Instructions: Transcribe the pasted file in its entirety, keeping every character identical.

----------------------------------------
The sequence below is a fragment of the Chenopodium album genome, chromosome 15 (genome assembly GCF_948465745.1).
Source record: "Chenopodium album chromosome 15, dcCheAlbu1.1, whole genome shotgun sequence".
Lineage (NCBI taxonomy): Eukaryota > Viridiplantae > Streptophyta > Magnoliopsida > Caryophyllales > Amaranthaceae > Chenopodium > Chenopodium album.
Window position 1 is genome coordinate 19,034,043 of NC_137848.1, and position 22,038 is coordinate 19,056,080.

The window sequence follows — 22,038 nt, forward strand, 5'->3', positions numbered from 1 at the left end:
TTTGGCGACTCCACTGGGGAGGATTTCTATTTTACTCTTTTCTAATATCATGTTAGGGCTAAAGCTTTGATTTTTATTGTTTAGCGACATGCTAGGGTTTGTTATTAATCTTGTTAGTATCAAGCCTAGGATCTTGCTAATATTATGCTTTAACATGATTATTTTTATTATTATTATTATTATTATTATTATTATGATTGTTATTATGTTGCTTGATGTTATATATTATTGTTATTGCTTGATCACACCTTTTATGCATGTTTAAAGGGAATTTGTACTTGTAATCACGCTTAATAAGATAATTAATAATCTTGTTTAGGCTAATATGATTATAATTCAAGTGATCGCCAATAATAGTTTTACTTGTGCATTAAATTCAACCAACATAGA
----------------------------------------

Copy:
The sequence below is a fragment of the Chenopodium album genome, chromosome 15 (genome assembly GCF_948465745.1).
Source record: "Chenopodium album chromosome 15, dcCheAlbu1.1, whole genome shotgun sequence".
Lineage (NCBI taxonomy): Eukaryota > Viridiplantae > Streptophyta > Magnoliopsida > Caryophyllales > Amaranthaceae > Chenopodium > Chenopodium album.
Window position 1 is genome coordinate 19,034,043 of NC_137848.1, and position 22,038 is coordinate 19,056,080.

The window sequence follows — 22,038 nt, forward strand, 5'->3', positions numbered from 1 at the left end:
TTTGGCGACTCCACTGGGGAGGATTTCTATTTTACTCTTTTCTAATATCATGTTAGGGCTAAAGCTTTGATTTTTATTGTTTAGCGACATGCTAGGGTTTGTTATTAATCTTGTTAGTATCAAGCCTAGGATCTTGCTAATATTATGCTTTAACATGATTATTTTTATTATTATTATTATTATTATTATTATTATGATTGTTATTATGTTGCTTGATGTTATATATTATTGTTATTGCTTGATCACACCTTTTATGCATGTTTAAAGGGAATTTGTACTTGTAATCACGCTTAATAAGATAATTAATAATCTTGTTTAGGCTAATATGATTATAATTCAAGTGATCGCCAATAATAGTTTTACTTGTGCATTAAATTCAACCAACATAGA